East / West Pass between Hidden Lake & the East Fork
of the Minam River, Eagle Cap Wilderness . . .
On the road in the Northwest of America.


Balance in perception is simple in principle, yet difficult
in execution. In part, it is like carrying two complementary
types of lenses in your outfit. One, binoculars, brings the
very far away into clear view, while the other, a magnifying
glass, brings the detail of the very small up close. I never go
without both, these marvelous technologies of the magical
middle realm.


I want to move through the world in a way that awakens
the whole instrumentarium of my perception. I want to think
out the route through a problem with my toes, hear the crash
of a tree before it falls, sense the next storm with the pores
of my skin. I walk down the busy road and see all the isolated,
obviously unhappy people caged up in their expensive,
conspicuously old-fashioned, ineffecient cars. And I ask myself,
is this how the gods meant the instrument of our perception or
intelligence to be used or played? The pace or speed of
perception is like the tension of a string. If the string is too lose,
it makes a hardly audible, flabby sound; if the string is too taut,
the sound is painfully sharp, always on the edge of breaking.
I say to myself: Slow down, unwind a bit, get out of the car.
Then one might see perhaps what the fastfoward artificiality
of the automobile has made of us and our view of the world.


Clear thinking and decisive action, it seems to me, are
grounded in good systems of measure.

Dealing with problems on a world scale, likewise,
necessitates a universal common measure. The problems
of waste, runaway militarism, water and food scarcity,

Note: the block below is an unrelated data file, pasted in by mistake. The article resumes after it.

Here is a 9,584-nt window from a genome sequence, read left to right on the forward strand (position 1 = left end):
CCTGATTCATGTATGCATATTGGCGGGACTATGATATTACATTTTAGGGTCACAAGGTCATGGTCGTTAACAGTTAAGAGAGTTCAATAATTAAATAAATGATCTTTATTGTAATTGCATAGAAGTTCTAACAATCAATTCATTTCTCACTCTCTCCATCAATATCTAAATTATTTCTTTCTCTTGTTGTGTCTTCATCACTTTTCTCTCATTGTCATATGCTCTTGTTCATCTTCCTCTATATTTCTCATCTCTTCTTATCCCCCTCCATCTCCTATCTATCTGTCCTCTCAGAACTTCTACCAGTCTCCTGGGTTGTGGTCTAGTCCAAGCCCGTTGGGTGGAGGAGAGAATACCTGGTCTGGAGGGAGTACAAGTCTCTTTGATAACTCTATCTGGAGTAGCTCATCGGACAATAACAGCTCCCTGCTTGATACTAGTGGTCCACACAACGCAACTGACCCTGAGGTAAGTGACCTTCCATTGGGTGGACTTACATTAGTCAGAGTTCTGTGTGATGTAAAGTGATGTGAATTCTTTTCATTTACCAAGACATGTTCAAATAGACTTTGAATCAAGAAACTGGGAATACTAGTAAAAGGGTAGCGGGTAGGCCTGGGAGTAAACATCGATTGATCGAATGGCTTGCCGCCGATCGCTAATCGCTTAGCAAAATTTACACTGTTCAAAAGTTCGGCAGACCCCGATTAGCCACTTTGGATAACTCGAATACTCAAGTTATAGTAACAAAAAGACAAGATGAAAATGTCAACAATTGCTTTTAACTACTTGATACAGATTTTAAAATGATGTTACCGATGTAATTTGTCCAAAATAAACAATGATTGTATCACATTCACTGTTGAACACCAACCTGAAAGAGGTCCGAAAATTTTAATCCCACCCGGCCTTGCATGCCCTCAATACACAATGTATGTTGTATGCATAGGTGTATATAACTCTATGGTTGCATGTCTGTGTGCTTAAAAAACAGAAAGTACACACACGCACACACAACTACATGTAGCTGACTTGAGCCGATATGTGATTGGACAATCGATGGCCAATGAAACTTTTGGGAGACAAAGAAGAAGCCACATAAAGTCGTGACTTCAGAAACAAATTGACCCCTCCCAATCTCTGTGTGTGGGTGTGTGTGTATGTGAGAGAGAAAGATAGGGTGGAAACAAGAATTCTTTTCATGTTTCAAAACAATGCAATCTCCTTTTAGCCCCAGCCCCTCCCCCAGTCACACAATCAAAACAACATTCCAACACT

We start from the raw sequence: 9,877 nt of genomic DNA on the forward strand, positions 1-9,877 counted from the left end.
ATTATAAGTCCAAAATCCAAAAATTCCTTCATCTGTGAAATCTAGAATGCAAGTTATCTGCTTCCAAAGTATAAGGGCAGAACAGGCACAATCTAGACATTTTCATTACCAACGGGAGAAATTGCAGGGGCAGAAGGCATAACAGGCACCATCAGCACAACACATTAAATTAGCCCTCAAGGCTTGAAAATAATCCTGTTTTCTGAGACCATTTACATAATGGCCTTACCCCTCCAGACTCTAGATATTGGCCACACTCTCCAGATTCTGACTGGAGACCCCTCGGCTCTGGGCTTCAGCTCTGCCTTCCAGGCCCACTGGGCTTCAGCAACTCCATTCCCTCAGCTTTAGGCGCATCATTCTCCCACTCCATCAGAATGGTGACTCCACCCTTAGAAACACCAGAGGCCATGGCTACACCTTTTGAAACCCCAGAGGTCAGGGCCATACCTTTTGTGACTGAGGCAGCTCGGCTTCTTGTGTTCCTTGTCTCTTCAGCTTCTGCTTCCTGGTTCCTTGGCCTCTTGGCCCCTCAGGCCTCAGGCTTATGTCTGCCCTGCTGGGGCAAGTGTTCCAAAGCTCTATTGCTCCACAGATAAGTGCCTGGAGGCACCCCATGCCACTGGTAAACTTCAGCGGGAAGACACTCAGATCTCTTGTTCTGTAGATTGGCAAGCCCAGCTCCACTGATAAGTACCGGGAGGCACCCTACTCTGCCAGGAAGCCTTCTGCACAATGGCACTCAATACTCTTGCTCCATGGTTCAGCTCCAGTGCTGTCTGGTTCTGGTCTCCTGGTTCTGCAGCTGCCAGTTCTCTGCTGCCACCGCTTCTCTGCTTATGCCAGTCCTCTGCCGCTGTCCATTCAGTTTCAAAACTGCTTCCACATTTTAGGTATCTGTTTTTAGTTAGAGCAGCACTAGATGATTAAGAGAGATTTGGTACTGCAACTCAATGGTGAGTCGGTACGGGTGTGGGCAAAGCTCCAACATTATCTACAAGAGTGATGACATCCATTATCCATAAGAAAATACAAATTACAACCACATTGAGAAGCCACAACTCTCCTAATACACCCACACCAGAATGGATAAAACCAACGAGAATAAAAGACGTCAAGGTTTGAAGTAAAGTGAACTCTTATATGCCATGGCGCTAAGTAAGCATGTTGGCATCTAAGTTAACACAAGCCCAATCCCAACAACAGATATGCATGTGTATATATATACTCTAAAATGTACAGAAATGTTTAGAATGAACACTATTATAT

pollution, overpopulation, and climate change taken
together present an urgent call, as well as a unique
opportunity, to throw out the thought-constricting and painfully
outmoded feet, fahrenheit and gallons of North America's
colonial past, and bring the world together in a unified
system of metric measure.

This was first brought home to me a long time ago while
working in the Alps. I was milking cows for a mountain
farmer there. And one afternoon, he asked, "How many
kilos did you bring down this morning?" I thought, kilos?
I had measured liters. Then I suddenly realized they are
one and the same. Absolutely brilliant!

The whole world needs to focus collectively and with
great clarity on the significance of an increase of one degree
C. average temperature. No translation. Just what it means.
And what to do. For right action and right measure, it seems
to me, go necessarily together.

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South/North Sister—
first light
Black Butte
Ponderosa Pines— after burn Manzanita

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Photograph by Cliff Crego © 2008 picture-poems.com
(created: VIII.7.2008)